Director – Marco Kreutzpaintner – 2019 – Germany – Cert. 15 – 123m
Film trailer * (because: spoilers)
An apparently cut and dried murder case, with a young public defender caught in a conflict of interests, turns out to be far more complex – out in cinemas on Friday, September 10th
Berlin. A man enters a top hotel, makes his way to one of the rooms, is let in and kills the occupant. Then he returns to the lobby trailing bloody footprints, collapses in a chair and is questioned by one of the staff. “He’s dead,” he says, “presidential suite.”
Young public defender Casper Leinen (Elyas M’barek) goes to Court and is introduced by the judge (Catrin Striebeck) to seasoned state prosecutor Dr. Reimers (Rainer Boch). The latter two think it’s an open and shut case: the defendant obviously committed murder. Fabrizio Collini (Franco Nero) was born in 1934 and has lived in Stuttgart for 30 years. His victim was Jean-Baptiste Meyer (Manfred Zapatka). They go down to the basement holding cell to meet Collini, who doesn’t say a word when Leinen questions him.
The victim turns out to be also known as Hans Meyer, the leading industrialist. Leinen is horrified to discover this, as Meyer mentored him growing up. The defender now has a conflict of interests: he knows the family well, and they will not expect him to defend the patriach’s killer. His old tutor Professor Mattinger (Heiner Lauterbach) tells him not to quit. Leinen has feelings for the dead man’s granddaughter Johanna (Alexandra Maria Lara), though, so there’s a potentially rocky road ahead.
Johanna is unsurprisingly shocked when she finds out, but that doesn’t prevent the pair from embarking on an intimate relationship. It emerges that her parents and brother were killed in a car crash, while Leinen and his own father have something of a strained relationship. There is more still to come crawling out of the woodwork. The victim appears to have been involved in some shady business dealings, but a much worse revelation about half-way through completely changes the story and in explaining Collini’s motive makes us far more sympathetic to his murderous act. Incidentally, the trailer gives elements of this away – and likely so will some reviews you might read, so try and avoid watching or reading either before you watch this.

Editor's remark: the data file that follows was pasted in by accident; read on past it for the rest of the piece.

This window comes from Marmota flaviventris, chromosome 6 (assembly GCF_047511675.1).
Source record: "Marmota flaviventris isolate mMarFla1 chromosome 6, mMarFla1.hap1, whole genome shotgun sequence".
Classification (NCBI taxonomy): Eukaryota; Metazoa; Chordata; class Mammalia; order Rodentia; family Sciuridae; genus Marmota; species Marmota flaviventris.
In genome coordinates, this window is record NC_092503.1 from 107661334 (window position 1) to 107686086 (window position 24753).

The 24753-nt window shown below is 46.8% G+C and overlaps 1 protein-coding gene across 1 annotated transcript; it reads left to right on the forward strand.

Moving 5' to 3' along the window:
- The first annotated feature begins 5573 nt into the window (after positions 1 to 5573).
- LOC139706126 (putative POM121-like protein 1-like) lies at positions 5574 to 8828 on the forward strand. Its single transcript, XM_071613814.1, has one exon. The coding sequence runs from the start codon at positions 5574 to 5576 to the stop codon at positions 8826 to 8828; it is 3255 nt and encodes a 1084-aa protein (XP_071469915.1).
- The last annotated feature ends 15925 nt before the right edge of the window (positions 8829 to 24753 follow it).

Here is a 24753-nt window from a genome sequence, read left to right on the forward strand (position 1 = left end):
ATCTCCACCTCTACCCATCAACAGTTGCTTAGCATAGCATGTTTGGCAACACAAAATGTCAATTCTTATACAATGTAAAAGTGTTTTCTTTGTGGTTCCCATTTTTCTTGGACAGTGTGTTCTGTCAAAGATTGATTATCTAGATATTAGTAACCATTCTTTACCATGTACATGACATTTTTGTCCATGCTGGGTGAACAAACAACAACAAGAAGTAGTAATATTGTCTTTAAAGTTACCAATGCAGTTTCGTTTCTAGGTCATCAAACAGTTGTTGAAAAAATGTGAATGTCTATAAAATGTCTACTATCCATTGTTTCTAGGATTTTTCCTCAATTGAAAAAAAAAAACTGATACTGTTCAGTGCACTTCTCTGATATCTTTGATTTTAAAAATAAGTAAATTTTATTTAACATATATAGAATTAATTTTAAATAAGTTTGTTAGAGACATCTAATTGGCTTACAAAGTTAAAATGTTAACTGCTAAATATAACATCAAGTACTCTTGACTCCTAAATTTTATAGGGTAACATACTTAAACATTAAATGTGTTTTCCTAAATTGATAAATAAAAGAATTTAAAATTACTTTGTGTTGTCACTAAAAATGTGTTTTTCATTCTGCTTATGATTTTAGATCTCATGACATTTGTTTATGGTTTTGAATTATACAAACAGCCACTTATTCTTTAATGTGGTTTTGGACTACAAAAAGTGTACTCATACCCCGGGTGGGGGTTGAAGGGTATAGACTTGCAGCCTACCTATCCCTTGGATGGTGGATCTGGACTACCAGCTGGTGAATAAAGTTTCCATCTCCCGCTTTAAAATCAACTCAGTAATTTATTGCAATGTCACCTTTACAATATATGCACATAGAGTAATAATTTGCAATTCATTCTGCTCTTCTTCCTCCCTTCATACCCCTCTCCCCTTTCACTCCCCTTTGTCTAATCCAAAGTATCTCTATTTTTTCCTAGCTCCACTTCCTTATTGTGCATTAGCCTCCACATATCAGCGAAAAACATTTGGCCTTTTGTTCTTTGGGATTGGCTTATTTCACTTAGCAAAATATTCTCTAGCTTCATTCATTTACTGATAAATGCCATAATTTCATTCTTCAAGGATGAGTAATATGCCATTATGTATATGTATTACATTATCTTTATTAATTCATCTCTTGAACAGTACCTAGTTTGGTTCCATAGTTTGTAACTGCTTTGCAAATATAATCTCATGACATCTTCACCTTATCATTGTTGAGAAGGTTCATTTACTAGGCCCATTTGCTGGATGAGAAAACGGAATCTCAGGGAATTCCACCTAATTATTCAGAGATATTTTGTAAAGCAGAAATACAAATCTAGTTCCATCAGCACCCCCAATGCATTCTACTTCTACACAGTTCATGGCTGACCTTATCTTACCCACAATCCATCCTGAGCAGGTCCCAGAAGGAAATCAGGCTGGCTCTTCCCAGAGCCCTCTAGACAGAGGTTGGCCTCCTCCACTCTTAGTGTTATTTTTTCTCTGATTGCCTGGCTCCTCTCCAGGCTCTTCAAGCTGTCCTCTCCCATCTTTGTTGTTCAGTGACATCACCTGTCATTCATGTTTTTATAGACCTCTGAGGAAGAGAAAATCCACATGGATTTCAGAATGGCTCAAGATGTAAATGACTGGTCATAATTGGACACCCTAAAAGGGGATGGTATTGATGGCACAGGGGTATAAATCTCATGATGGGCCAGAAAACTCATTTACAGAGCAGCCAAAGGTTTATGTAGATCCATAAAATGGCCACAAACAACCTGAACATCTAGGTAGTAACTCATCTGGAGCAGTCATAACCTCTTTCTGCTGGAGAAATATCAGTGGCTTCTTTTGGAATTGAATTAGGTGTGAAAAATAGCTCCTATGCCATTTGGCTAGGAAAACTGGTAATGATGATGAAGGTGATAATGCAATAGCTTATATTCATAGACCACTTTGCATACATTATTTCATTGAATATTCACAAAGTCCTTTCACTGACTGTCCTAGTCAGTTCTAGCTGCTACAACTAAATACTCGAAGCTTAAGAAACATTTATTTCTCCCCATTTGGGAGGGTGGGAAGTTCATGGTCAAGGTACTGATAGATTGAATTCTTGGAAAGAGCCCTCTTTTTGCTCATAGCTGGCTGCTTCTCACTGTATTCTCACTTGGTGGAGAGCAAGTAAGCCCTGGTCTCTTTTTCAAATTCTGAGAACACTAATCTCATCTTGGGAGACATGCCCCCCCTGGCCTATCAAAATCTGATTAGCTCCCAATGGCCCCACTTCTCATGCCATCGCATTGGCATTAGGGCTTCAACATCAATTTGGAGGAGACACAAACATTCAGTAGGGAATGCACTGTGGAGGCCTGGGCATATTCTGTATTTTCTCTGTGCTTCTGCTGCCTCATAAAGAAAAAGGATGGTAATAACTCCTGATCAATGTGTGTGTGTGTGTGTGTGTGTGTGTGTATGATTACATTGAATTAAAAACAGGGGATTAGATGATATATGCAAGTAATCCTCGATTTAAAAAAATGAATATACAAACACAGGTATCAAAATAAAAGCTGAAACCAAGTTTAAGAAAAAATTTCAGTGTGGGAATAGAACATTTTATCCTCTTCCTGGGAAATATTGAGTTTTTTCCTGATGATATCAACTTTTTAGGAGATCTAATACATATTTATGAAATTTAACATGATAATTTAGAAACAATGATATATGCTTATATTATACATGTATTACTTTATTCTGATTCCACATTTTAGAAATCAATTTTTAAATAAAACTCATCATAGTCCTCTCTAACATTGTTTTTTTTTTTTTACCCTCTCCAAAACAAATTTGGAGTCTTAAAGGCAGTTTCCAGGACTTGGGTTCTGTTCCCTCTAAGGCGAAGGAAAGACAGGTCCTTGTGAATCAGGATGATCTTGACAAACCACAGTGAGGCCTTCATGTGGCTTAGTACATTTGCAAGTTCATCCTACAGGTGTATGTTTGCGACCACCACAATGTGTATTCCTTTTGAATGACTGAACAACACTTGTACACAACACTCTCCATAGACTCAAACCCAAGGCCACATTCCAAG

Based on a bestselling novel, the script is cleverly put together with lots of nice touches. The killer is very deferential to his lawyer, saying things to Leinen like, “I don’t want to cause you any trouble, counsellor.” The gruff Franco Nero projects just the right degree of impenetrability. Until you realise what’s gone on in the past between him and the murder victim, he is impossible to read. However, it’s really M’barek who carries the film, playing the obsessive lawyer convinced that the case is not all it seems and determined to get to the bottom of it, even though his professional elders and betters consistently tell him he’s fighting a lost cause. Aided by a translator Nina (Pia Stutzenstein) he’s met when she was working in a pizza joint near his home, Leinen’s investigations take him to Collini’s home town of Montecatini, Tuscany, Italy in an attempt to uncover something of the defendant’s family history.
There are rough edges in this German production that you can imagine a Hollywood movie smoothing over to make it more palatable (and losing something in the process). It’s a solidly made, workmanlike affair that functions effectively as both courtroom drama and investigative mystery, with an ace up its sleeve when you realise about an hour in what’s really going on and what the film is actually about. Unless you’ve watched the trailer first, in which case it’ll ruin the film for you. Which is a pity, because while it appears a tough sell to audiences without introducing ruinous plot spoilers, if you don’t know what’s coming, it packs quite a wallop.
Just don’t watch the trailer before seeing it. (Did I mention this before?)
The Collini Case is out in cinemas in the UK on Friday, September 10th.
Trailer (major spoiler alert: don’t watch this until you’ve seen the film… you’ll thank me later):